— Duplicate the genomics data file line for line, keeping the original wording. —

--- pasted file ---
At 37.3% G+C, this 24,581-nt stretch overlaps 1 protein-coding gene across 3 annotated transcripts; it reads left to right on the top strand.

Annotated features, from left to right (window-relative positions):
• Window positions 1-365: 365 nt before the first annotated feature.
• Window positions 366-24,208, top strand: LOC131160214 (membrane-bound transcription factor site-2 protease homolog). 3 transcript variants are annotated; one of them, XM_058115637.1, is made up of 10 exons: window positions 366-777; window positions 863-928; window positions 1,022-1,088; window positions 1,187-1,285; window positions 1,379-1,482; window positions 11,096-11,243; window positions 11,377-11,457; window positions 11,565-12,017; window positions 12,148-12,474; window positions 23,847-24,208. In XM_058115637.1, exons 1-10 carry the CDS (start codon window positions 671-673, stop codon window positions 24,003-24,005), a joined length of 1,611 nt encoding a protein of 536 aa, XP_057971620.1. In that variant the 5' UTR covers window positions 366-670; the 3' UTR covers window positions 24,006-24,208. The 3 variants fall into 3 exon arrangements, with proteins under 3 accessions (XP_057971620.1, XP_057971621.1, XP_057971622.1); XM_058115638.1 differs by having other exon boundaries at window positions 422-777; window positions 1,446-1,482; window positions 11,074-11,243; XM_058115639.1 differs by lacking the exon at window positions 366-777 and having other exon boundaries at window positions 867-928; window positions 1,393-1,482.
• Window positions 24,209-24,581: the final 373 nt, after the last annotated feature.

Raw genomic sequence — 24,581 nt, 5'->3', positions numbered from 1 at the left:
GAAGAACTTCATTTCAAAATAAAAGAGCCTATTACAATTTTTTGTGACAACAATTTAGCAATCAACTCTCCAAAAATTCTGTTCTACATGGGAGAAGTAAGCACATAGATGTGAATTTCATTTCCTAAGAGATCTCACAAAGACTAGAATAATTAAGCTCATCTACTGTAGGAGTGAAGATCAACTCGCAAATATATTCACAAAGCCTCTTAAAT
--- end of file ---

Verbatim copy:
At 37.3% G+C, this 24,581-nt stretch overlaps 1 protein-coding gene across 3 annotated transcripts; it reads left to right on the top strand.

Annotated features, from left to right (window-relative positions):
• Window positions 1-365: 365 nt before the first annotated feature.
• Window positions 366-24,208, top strand: LOC131160214 (membrane-bound transcription factor site-2 protease homolog). 3 transcript variants are annotated; one of them, XM_058115637.1, is made up of 10 exons: window positions 366-777; window positions 863-928; window positions 1,022-1,088; window positions 1,187-1,285; window positions 1,379-1,482; window positions 11,096-11,243; window positions 11,377-11,457; window positions 11,565-12,017; window positions 12,148-12,474; window positions 23,847-24,208. In XM_058115637.1, exons 1-10 carry the CDS (start codon window positions 671-673, stop codon window positions 24,003-24,005), a joined length of 1,611 nt encoding a protein of 536 aa, XP_057971620.1. In that variant the 5' UTR covers window positions 366-670; the 3' UTR covers window positions 24,006-24,208. The 3 variants fall into 3 exon arrangements, with proteins under 3 accessions (XP_057971620.1, XP_057971621.1, XP_057971622.1); XM_058115638.1 differs by having other exon boundaries at window positions 422-777; window positions 1,446-1,482; window positions 11,074-11,243; XM_058115639.1 differs by lacking the exon at window positions 366-777 and having other exon boundaries at window positions 867-928; window positions 1,393-1,482.
• Window positions 24,209-24,581: the final 373 nt, after the last annotated feature.

Raw genomic sequence — 24,581 nt, 5'->3', positions numbered from 1 at the left:
GAAGAACTTCATTTCAAAATAAAAGAGCCTATTACAATTTTTTGTGACAACAATTTAGCAATCAACTCTCCAAAAATTCTGTTCTACATGGGAGAAGTAAGCACATAGATGTGAATTTCATTTCCTAAGAGATCTCACAAAGACTAGAATAATTAAGCTCATCTACTGTAGGAGTGAAGATCAACTCGCAAATATATTCACAAAGCCTCTTAAAT